Iraq IG: U.S. Taxpayers Likely to See Bill for Post-Assad Syria
August 29, 2013
Stuart Bowen, the special inspector general for Iraq reconstruction since 2004, hasn’t been consulted by administration officials considering military action, but on Thursday he shared his opinion on what Americans can expect in a post-Assad Syria.
“Should [Syrian President Bashar] Assad fall, the needs are going to be immediate and substantial,” Bowen told reporters at an on-the-record breakfast meeting. “Like it or not, we’re going to have to play a significant role.”
Drawing from his decade of experience in neighboring Iraq, Bowen advised a multilateral, yet well integrated, approach to rebuilding Syria, where an estimated 100,000 people have died in a two-year civil war.
“What we like is to help a state that’s slipped into failure get back on its feet” and then leave, he said.
That’s not what happened in Iraq, where reconstruction expenses alone cost American taxpayers at least $53 billion over nine years, or $15 million a day. “Taxpayers are rightly exhausted” by those efforts, he said.
One of the biggest lessons from Iraq, outlined by Bowen in a March report, is that there should be a unified command structure administering aid, to ensure accountability and shared goals.
Iraq reconstruction, he said, “tapped out our treasury” and “successes have largely been the exception” due to poor planning and coordination.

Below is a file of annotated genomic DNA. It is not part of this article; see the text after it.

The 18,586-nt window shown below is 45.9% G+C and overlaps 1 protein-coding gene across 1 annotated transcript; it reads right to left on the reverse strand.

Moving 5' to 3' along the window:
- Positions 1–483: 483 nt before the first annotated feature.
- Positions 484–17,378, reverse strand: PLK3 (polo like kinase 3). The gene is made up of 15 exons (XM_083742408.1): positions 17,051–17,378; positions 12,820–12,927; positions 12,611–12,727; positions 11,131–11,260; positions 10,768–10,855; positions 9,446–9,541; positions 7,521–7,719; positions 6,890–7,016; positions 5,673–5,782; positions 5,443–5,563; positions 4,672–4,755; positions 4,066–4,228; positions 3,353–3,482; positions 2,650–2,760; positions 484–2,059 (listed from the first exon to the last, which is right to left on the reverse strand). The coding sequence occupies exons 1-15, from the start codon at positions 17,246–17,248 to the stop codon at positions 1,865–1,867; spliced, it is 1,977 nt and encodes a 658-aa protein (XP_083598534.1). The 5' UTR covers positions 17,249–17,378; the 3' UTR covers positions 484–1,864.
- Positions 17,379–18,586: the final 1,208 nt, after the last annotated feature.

Bowen’s team of investigators recovered nearly $200 million in fraudulently spent U.S. aid, but the chief inspector believes the actual figure could be three times greater. His team’s final report says $1.61 billion in U.S. tax dollars could have been saved with better administration.
If the U.S. delves into Syria, Bowen recommends administering aid from different sources and countries in a manner similar to the Federal Emergency Management Agency, which responds to domestic disasters within the U.S. FEMA, he said, has a unified command structure with standing relationships with contractors, who he said “should have a place at the table when we’re planning” a reconstruction effort.
Security must be ensured before pouring money into large-scale projects, he said.
“It’s too late to learn these lessons in Afghanistan because we are on a departure path,” he said. “It might be Syria” where the lessons could be useful.
Other lessons for a possible intervention in Syria offered by Bowen include restoring national sovereignty as soon as possible and quickly stabilizing the country’s financial system.
Former Syrian economics minister Abdullah al-Dardari, who is leading a six-member U.N. team assessing reconstruction, estimated in May his country likely needs at least $28 billion to rebuild homes and basic infrastructure alone.
The U.S. Marshall Plan successfully helped European countries rebuild after World War II, Bowen said, because it was centralized, depended in part on loans and was well-planned in advance.
It’s frustrating, he said, to “see so much ground being lost in Iraq” since U.S. troops left in 2011, particularly recently.
But, Bowen said, Iraq – unlike Israel – isn’t likely to be targeted by the Assad regime as revenge for a possible western military attack. “Iraq is aligned with the Assad regime,” he said. “Iraq is aligned with Iran and Iran is aligned with Syria.”